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Philippine Activist Arrested for Cyber-libel

Charges Against Walden Bello Spotlight Criminal Defamation Laws

Philippine police on Monday arrested Walden Bello, a 76-year-old social activist, academic, and former congressman, at his home in Quezon City on charges of cyber-libel. The arrest was based on allegations by Jefry Tupas, a former information officer for Vice President Sara Duterte. Bello spent the night in jail before being released after paying bail.

Then-Congressman Walden Bello, center, addresses protesters during a rally outside of the Chinese consulate in Manila, Philippines, June 8, 2011. © 2011 AP Photo/Bullit Marquez

Tupas, who worked for Duterte when she was mayor of Davao City, filed two counts of cyber-libel against Bello in March for a Facebook post alleging that Tupas was involved in illegal drugs after attending a party in November 2021 that was raided by the police.

Bello, a leftist progressive voice well-known in the Philippines and Southeast Asia, unsuccessfully ran for vice president in May. He used his candidacy as a platform to highlight progressive and social justice issues during the campaign. He is a long-time critic of the late Ferdinand Marcos, father of President Ferdinand Marcos Jr, and of former President Rodrigo Duterte, father of Vice-President Duterte. Sara Duterte denied any role in the libel case.

The Philippines’ cyber-libel law, passed in 2012, has been used several times against journalists, columnists, critics of the government, and ordinary social media users. The Office of Cybercrime at the Department of Justice reported that 3,700 cyber-libel cases were filed as of May 2022. Of that number, 1,317 were filed in court while 1,131 were dismissed. Twelve cases ended in a conviction.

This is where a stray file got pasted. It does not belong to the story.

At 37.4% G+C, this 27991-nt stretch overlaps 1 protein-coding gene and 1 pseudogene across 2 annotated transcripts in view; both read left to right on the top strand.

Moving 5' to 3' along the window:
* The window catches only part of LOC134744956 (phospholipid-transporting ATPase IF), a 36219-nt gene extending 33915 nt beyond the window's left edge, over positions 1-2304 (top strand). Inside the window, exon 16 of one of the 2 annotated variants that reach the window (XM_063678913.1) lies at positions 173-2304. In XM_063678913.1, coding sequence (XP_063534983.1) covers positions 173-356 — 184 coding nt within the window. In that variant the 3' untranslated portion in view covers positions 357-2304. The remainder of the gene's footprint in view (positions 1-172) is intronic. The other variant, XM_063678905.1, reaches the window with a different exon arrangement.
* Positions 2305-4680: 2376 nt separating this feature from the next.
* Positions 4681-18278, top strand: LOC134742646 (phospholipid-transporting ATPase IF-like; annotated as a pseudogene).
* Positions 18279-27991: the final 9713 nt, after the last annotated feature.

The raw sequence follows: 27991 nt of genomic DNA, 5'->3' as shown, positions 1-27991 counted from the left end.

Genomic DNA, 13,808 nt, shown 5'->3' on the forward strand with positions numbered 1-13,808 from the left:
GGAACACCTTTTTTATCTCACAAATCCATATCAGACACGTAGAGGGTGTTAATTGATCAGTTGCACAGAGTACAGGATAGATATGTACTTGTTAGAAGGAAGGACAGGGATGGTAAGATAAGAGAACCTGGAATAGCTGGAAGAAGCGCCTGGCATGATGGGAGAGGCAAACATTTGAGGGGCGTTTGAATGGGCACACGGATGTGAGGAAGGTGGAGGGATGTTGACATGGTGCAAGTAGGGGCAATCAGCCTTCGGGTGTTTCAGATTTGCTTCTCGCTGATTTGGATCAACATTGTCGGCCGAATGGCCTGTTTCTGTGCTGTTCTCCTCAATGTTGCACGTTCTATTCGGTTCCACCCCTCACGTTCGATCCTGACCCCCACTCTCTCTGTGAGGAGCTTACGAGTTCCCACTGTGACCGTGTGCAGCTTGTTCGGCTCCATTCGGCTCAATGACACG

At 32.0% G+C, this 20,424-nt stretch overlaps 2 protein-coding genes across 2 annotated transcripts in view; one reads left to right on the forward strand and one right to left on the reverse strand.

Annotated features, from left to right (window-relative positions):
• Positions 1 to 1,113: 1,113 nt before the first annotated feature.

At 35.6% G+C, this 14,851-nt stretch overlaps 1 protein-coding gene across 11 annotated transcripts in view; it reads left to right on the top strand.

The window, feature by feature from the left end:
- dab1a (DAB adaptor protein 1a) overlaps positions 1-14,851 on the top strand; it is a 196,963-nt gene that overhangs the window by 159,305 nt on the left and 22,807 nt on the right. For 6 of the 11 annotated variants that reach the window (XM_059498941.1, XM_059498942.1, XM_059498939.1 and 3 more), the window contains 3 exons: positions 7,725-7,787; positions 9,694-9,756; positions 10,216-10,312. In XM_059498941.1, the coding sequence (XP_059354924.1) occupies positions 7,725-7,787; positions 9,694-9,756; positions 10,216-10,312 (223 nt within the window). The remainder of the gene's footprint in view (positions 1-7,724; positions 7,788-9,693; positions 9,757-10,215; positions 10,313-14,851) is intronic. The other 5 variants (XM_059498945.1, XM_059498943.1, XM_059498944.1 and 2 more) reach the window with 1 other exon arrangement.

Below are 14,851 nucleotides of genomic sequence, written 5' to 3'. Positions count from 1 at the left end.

Bello’s arrest underscores the need to revoke criminal libel and cyber-libel laws in the Philippines and elsewhere. As the United Nations Human Rights Committee stated in its general comment on freedom of expression, “imprisonment is never an appropriate penalty” for defamation. The UN special rapporteur on freedom of expression, Irene Khan, said in July after a Manila court upheld the cyber-libel conviction of Nobel Prize laureate Maria Ressa, “Criminal libel law has no place in a democratic country and should be repealed.”

As Human Rights Watch stated before the law was passed, criminal libel – against both offline and online expression – harms free speech and is frequently used to  target critics of government officials. Laws like the cyber-libel law should be amended to remove criminal defamation provisions, in line with internationally accepted human rights and free speech standards.

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